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    Update: I am slowly making it through the Strousrup, 4th edition book. Which as I mentioned earlier. But as I read through the book, I keep asking myself how much of this currently applies to the Arduino Environment and likewise how much should apply.

    The good thing about doing this exercise is it will help me get back into better learning and using ROS.

    Especially since the Arduino/Teensy world grew from chips that ran at 16mhz with limited ROM/RAM to our newer processors that can run over 200mhz that have comparatively lots of memory and program space... Also Arduino world went from simply blinking an LED or two and maybe checking a button or two, to lots of capabilities...

    Things like:

    Exception handling: I started a different thread on this, but should a standardized methodology be setup to report and recover from errors? For example should we go to try/catch?

    Memory allocation/usage: There are those who believe you should avoid dynamic memory allocations at all cost... There are those on the opposite end who believe everything should be dynamic... I am somewhere in between.

    Example: Currently buffers for things like Serial ports is hard coded in the different classes. To make a larger buffer, requires you to edit the sources and then all programs get the updated size...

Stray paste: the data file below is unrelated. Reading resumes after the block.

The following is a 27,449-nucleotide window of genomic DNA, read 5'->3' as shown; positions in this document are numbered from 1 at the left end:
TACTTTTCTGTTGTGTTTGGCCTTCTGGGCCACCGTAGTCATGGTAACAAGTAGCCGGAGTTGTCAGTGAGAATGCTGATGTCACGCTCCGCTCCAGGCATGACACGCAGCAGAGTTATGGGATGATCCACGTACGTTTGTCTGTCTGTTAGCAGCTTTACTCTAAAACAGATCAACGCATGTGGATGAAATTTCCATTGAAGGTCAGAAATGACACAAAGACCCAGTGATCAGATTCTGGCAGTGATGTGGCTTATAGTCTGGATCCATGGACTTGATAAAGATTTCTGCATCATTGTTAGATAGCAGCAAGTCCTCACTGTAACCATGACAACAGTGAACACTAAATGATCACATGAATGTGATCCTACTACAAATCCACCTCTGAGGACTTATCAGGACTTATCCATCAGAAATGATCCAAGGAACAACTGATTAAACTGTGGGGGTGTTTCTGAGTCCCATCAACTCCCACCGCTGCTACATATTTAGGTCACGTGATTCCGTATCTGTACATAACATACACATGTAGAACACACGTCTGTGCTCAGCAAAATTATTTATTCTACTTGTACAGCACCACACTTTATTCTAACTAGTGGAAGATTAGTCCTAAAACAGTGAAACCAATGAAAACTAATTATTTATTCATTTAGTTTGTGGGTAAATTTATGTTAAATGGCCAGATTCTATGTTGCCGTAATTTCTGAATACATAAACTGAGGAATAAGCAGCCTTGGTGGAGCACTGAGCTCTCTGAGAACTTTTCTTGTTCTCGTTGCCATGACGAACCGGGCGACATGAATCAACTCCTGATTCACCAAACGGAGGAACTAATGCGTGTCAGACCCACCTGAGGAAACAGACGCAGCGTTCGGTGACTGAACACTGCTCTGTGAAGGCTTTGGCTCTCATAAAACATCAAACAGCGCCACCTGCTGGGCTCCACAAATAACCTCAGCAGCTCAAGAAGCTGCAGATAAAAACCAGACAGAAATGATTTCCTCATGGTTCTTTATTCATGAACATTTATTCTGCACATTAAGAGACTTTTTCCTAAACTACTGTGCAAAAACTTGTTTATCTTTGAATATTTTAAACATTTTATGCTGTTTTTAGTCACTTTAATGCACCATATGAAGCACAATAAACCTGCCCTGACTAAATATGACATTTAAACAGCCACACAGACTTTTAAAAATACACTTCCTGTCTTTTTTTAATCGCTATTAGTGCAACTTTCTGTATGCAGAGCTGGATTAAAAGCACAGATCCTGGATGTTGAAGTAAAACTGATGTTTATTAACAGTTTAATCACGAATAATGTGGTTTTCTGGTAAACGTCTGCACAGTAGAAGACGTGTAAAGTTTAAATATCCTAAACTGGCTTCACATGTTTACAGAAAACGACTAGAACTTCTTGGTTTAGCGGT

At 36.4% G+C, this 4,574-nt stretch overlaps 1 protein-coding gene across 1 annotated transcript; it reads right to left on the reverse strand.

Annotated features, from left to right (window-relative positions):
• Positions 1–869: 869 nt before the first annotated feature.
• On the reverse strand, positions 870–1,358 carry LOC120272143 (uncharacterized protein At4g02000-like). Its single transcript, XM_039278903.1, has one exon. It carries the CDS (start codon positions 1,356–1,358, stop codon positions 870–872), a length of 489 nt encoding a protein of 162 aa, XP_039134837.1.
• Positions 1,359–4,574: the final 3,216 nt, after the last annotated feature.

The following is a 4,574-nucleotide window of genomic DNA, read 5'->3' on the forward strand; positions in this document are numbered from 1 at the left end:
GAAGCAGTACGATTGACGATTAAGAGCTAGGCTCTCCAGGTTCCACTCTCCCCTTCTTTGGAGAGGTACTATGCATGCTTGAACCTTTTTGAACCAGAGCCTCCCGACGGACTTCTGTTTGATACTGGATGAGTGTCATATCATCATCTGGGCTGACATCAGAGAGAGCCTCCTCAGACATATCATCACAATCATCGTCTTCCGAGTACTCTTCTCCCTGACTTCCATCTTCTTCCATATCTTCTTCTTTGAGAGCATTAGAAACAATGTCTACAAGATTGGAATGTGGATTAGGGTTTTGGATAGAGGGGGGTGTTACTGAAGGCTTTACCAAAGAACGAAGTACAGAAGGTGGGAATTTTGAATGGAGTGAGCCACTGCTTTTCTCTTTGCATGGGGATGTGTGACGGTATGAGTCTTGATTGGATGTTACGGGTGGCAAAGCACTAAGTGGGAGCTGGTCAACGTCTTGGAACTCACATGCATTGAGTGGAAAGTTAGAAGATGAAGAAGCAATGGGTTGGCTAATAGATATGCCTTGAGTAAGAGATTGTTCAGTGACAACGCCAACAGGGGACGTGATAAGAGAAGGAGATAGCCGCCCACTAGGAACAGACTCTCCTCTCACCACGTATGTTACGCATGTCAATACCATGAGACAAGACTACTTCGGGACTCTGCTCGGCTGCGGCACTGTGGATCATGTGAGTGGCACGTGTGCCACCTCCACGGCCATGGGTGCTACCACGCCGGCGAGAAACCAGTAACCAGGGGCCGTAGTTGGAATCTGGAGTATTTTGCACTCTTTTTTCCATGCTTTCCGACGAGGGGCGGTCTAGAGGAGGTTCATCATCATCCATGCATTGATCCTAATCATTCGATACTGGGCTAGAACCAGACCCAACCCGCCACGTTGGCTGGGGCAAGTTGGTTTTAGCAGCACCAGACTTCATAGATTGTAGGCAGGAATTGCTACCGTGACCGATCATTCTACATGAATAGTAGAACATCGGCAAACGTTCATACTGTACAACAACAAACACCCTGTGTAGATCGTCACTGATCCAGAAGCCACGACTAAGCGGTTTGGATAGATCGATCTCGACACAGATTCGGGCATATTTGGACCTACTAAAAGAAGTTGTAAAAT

Would be great to make user settable. One option is, have the user define their own array and call a method to set the buffer to their new buffer. Another approach is have the new method, where you simply tell it the size you want and the system allocates it... Both have pluses and minus. Both can easily have the user screw up. Like call asking for 32K buffer and maybe I don't have 32K and corrupts stack... Or with pass in buffer, suppose I call this with buffer on stack, or I pass the same buffer to multiple objects, or ...

    Resource scoping: Again assuming you actually use things like NEW, should the code be converted to use unique_ptr/shared_ptr...

    Using STD libraries - How much of this to use? Should I convert my simple arrays to std::vector? Should we rework all of the system to get rid of all of our own queue code and instead use std::queue. Should I/we convert from using char* to using std::string?

    But again I think a lot of this also boils back up to memory allocation and error recovery.

    Lots to think about

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    For almost 15 years, some of the direction for ISO C++ has been from the IEC Technical Reports. One of the original attempts to make memory more safe was from the Boost libs - the 'enhanced member pointer adaptor' and the wrapper for the fixed-size array.

    The pro forma 'standard' for embedded systems, at least in my neck of the woods (desert?) is the MISRA C check, where anything associated with a malloc is a failure. There is much stuff in the MISRA C lists that talk about the std libs. So worth a read.